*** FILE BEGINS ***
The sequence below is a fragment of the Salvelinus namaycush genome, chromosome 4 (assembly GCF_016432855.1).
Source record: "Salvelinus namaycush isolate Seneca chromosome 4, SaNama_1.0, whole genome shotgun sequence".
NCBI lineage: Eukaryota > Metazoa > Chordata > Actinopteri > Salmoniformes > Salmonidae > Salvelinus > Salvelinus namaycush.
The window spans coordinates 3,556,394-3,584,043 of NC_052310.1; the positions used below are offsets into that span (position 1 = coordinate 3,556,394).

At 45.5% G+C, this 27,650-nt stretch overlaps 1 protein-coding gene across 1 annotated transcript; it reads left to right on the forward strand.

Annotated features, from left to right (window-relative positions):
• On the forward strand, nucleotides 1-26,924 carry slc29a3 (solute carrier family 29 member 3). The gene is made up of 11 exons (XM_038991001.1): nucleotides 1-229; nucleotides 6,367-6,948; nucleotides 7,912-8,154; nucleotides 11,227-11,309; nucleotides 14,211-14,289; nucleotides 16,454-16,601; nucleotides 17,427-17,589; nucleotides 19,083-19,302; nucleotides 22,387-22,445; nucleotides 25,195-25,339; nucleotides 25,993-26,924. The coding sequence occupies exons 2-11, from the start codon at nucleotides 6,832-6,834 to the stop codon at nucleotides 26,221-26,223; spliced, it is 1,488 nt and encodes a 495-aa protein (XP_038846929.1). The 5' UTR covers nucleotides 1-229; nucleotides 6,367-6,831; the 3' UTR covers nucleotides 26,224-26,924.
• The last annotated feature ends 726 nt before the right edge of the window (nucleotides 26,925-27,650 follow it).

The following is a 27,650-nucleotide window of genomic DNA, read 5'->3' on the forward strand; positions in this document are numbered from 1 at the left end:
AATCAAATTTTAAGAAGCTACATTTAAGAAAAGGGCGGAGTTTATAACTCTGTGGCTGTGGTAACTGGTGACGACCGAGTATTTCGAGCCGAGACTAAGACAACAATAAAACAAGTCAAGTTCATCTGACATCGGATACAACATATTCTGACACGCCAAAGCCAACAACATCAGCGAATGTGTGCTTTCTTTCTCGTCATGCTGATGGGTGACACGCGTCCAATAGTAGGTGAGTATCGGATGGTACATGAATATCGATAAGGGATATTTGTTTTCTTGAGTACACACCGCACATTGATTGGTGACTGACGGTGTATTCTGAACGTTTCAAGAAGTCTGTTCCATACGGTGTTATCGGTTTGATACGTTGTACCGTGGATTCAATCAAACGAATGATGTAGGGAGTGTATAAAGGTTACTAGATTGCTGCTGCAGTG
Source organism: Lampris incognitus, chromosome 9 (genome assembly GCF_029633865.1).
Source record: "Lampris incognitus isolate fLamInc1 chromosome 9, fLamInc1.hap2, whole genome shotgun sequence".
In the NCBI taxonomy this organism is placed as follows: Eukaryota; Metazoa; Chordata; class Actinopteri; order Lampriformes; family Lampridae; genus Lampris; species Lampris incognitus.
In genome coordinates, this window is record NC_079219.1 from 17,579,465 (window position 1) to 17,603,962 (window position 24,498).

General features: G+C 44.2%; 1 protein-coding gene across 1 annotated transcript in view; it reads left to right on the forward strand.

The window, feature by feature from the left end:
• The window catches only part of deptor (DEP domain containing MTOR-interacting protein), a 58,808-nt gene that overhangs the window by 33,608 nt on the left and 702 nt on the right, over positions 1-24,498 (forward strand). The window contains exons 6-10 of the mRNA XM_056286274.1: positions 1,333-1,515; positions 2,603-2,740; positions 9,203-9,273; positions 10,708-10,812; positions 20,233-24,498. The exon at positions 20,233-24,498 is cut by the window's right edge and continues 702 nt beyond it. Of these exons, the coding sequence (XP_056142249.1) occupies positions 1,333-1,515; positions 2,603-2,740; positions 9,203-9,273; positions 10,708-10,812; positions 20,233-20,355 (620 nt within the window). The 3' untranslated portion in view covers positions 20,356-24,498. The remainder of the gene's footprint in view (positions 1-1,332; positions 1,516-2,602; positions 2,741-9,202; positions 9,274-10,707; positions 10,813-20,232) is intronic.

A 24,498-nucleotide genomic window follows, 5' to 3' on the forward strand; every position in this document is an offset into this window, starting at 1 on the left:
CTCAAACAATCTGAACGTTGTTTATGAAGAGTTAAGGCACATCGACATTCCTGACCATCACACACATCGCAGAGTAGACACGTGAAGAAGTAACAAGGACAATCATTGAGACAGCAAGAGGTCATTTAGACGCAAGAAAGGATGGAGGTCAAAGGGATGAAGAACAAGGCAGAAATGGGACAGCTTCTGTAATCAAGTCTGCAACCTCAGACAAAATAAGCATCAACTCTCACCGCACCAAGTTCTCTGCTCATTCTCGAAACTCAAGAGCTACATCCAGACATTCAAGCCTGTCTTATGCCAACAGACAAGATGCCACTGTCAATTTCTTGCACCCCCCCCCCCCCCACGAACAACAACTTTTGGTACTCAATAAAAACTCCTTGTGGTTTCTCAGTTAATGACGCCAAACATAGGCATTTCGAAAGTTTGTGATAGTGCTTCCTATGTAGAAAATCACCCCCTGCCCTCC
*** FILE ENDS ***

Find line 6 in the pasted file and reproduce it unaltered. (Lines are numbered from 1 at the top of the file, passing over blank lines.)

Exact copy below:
Annotated features, from left to right (window-relative positions):